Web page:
By Kat Middleton, Western Region Science and Policy Intern
Many regard northern elephant seals as one of the ugliest animals in the world. But only the male has an elongated, unsightly nose that produces astonishingly loud roars during mating season. And it's not just the trunk-like snout that earns its name; weighing up to 3,500 kilograms, a bull northern elephant seal is bigger than a male polar bear.
Sign up for our newsletter
In contrast, females and their young are so cute they're attracting international attention. On January 13, a large female named Bertha (whom I lovingly call Big Bertha) birthed her pup—the first northern elephant seal of the year—while people around the world watched on the Race Rocks Ecological Reserve live webcam.
Race Rocks (AKA XwaYeN — pronounced "shwai'yen" — Klallum for "fast flowing water") was established in 1980 to protect the huge number of marine species that rely on the area's productive ocean environment, including sea lions, porpoises, killer whales, grey whales, octopuses, sponges, barnacles and nesting colonies of migratory seabirds.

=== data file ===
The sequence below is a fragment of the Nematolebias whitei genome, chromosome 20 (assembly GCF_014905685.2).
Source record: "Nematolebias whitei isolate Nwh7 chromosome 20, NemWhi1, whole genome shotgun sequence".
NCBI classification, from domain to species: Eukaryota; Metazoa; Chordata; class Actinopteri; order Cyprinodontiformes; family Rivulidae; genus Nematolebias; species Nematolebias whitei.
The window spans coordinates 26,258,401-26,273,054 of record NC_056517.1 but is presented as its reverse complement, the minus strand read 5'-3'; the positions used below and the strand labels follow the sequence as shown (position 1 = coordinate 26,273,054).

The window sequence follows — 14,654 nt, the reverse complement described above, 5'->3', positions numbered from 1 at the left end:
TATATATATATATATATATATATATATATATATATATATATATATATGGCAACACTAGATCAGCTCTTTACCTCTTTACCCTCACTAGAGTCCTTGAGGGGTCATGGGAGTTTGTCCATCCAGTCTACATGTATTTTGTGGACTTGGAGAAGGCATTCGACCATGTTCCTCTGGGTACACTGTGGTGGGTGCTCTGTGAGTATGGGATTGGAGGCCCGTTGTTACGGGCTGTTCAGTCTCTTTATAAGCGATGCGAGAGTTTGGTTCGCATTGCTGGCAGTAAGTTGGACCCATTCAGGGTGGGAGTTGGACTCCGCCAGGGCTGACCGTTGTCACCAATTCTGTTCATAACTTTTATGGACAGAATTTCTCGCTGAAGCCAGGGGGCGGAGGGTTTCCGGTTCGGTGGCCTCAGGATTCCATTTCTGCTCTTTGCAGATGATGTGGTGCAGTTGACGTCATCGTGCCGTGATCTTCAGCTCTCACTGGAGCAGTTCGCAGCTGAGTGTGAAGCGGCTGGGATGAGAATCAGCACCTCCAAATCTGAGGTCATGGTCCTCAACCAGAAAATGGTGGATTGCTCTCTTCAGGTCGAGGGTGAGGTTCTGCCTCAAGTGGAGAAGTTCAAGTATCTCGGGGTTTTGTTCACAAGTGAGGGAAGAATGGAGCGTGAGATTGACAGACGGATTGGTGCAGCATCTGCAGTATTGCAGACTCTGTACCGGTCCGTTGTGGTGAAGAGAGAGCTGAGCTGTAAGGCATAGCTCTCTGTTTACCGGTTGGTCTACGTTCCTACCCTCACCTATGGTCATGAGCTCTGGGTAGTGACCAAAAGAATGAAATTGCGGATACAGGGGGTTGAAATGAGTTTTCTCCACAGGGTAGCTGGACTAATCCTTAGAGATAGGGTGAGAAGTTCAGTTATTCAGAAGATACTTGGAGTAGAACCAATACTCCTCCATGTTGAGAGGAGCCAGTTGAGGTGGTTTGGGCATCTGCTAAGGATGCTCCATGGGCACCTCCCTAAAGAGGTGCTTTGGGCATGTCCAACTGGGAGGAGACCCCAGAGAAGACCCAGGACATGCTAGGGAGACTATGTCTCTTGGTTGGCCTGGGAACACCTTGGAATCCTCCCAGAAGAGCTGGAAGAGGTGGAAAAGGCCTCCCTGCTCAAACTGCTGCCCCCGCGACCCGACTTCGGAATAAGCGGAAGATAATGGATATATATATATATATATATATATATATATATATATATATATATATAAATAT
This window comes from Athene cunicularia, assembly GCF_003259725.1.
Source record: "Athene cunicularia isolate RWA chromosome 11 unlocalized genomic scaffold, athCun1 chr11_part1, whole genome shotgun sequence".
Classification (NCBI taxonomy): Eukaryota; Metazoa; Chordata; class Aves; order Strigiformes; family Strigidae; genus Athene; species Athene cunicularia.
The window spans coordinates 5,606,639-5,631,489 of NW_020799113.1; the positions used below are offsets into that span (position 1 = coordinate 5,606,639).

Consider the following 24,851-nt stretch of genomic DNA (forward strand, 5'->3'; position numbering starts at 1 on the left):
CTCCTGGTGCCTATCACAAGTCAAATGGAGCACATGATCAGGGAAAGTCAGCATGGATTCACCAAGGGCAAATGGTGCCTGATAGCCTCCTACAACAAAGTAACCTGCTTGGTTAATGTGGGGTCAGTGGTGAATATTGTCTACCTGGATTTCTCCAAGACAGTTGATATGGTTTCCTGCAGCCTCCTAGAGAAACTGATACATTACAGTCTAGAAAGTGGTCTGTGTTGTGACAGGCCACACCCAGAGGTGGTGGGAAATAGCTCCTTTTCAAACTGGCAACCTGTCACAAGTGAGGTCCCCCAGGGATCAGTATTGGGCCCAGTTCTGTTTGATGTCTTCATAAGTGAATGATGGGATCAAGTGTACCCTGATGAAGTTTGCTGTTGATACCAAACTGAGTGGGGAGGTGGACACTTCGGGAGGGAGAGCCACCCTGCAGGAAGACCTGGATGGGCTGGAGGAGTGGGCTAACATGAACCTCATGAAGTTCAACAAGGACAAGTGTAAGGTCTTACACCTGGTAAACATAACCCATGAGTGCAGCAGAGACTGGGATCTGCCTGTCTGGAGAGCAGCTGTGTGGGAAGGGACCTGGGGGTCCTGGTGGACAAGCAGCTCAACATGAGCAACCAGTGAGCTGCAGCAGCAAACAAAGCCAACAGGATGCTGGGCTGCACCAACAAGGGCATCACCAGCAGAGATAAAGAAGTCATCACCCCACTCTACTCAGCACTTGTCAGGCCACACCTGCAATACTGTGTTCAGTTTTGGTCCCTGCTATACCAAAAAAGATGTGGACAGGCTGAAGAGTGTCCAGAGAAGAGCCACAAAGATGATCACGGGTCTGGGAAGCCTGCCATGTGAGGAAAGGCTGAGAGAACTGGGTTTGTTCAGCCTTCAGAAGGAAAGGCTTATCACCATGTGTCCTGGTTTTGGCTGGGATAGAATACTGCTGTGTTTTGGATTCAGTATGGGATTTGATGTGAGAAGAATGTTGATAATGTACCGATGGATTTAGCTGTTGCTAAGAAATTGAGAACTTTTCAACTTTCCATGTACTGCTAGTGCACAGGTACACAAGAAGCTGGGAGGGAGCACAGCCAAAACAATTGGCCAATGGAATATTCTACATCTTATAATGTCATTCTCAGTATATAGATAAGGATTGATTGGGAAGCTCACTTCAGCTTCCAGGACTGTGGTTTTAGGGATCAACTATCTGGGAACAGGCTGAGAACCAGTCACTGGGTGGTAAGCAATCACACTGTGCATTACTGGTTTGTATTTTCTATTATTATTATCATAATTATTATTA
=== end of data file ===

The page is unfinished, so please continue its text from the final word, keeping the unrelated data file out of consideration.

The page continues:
Every year — from December to March, from California to British Columbia — adult elephant seals come ashore to breed and mate. Race Rocks, 17 kilometres southwest of Victoria, B.C., is the only Canadian elephant seal rookery.
For approximately 28 days, Big Bertha will supply rich fatty milk to help her youngster grow an average of 4.5 kilograms a day! Soon she'll abruptly wean and abandon the pup, heading off to mate with one or more males, then returning to the ocean to feed for the first time since coming ashore. Once a pup is off its mother's milk, biologists call it a "weaner". For the next two months, Big Bertha's weaner will have to fend for itself, and independently learn how to swim and eat in preparation for life at sea.
That any of this still happens at all is amazing. Northern elephant seals were hunted to near extinction in the late 19th century. They've only returned to Canada in the last 10 years. The first pup was born at Race Rocks in 2009. In 1910, the population was estimated at 100 individuals. Determined conservationists pushed to protect key habitat, which allowed numbers to rebound to about 130,000 — clearly illustrating the importance of marine protected areas.
Canada's northern elephant seals and the diverse range of marine species on the B.C. coast need our government to safeguard more ecologically sensitive areas like Race Rocks. Only one per cent of Canada's oceans are currently protected. Bertha and her pup deserve more from us.
Thanks to the Race Rocks eco-guardians and wardens, who provide daily updates, including photos, videos, and biological data — so we can enjoy watching Big Bertha and her growing pup!